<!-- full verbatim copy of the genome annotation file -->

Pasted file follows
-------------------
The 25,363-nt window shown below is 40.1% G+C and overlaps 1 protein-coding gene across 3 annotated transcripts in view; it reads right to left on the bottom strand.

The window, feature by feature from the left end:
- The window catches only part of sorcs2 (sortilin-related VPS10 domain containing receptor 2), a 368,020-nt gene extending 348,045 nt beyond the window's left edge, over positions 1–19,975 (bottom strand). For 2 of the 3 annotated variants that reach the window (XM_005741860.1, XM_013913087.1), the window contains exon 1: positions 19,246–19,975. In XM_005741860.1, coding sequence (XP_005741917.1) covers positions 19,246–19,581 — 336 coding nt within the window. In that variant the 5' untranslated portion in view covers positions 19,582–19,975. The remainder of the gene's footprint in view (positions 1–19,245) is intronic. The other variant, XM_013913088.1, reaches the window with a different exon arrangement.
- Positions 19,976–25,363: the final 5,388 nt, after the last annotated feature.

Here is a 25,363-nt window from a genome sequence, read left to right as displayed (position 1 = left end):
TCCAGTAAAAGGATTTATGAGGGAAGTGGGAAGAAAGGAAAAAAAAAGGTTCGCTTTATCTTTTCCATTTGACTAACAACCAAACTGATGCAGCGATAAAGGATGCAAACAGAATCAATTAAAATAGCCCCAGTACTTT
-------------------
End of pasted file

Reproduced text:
The 25,363-nt window shown below is 40.1% G+C and overlaps 1 protein-coding gene across 3 annotated transcripts in view; it reads right to left on the bottom strand.

The window, feature by feature from the left end:
- The window catches only part of sorcs2 (sortilin-related VPS10 domain containing receptor 2), a 368,020-nt gene extending 348,045 nt beyond the window's left edge, over positions 1–19,975 (bottom strand). For 2 of the 3 annotated variants that reach the window (XM_005741860.1, XM_013913087.1), the window contains exon 1: positions 19,246–19,975. In XM_005741860.1, coding sequence (XP_005741917.1) covers positions 19,246–19,581 — 336 coding nt within the window. In that variant the 5' untranslated portion in view covers positions 19,582–19,975. The remainder of the gene's footprint in view (positions 1–19,245) is intronic. The other variant, XM_013913088.1, reaches the window with a different exon arrangement.
- Positions 19,976–25,363: the final 5,388 nt, after the last annotated feature.

Here is a 25,363-nt window from a genome sequence, read left to right as displayed (position 1 = left end):
TCCAGTAAAAGGATTTATGAGGGAAGTGGGAAGAAAGGAAAAAAAAAGGTTCGCTTTATCTTTTCCATTTGACTAACAACCAAACTGATGCAGCGATAAAGGATGCAAACAGAATCAATTAAAATAGCCCCAGTACTTT